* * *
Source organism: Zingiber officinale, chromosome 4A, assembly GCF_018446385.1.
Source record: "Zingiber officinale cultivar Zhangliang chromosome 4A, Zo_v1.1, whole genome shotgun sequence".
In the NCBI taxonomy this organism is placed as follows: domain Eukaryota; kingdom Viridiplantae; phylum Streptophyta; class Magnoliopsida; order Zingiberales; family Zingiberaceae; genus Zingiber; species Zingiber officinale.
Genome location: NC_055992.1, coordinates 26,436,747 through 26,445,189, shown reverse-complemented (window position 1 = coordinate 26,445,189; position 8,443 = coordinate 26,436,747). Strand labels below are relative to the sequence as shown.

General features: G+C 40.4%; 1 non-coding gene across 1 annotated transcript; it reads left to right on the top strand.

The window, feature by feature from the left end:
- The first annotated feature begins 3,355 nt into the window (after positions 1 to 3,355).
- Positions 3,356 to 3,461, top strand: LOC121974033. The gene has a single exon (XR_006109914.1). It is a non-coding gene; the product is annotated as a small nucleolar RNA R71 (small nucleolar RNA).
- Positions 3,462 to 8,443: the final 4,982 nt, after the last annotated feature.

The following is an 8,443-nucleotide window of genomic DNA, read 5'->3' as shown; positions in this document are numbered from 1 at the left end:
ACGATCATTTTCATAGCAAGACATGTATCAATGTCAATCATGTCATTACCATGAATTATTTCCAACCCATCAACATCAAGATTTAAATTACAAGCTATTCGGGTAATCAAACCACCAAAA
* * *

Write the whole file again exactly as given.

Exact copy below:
Source organism: Zingiber officinale, chromosome 4A, assembly GCF_018446385.1.
Source record: "Zingiber officinale cultivar Zhangliang chromosome 4A, Zo_v1.1, whole genome shotgun sequence".
In the NCBI taxonomy this organism is placed as follows: domain Eukaryota; kingdom Viridiplantae; phylum Streptophyta; class Magnoliopsida; order Zingiberales; family Zingiberaceae; genus Zingiber; species Zingiber officinale.
Genome location: NC_055992.1, coordinates 26,436,747 through 26,445,189, shown reverse-complemented (window position 1 = coordinate 26,445,189; position 8,443 = coordinate 26,436,747). Strand labels below are relative to the sequence as shown.

General features: G+C 40.4%; 1 non-coding gene across 1 annotated transcript; it reads left to right on the top strand.

The window, feature by feature from the left end:
- The first annotated feature begins 3,355 nt into the window (after positions 1 to 3,355).
- Positions 3,356 to 3,461, top strand: LOC121974033. The gene has a single exon (XR_006109914.1). It is a non-coding gene; the product is annotated as a small nucleolar RNA R71 (small nucleolar RNA).
- Positions 3,462 to 8,443: the final 4,982 nt, after the last annotated feature.

The following is an 8,443-nucleotide window of genomic DNA, read 5'->3' as shown; positions in this document are numbered from 1 at the left end:
ACGATCATTTTCATAGCAAGACATGTATCAATGTCAATCATGTCATTACCATGAATTATTTCCAACCCATCAACATCAAGATTTAAATTACAAGCTATTCGGGTAATCAAACCACCAAAA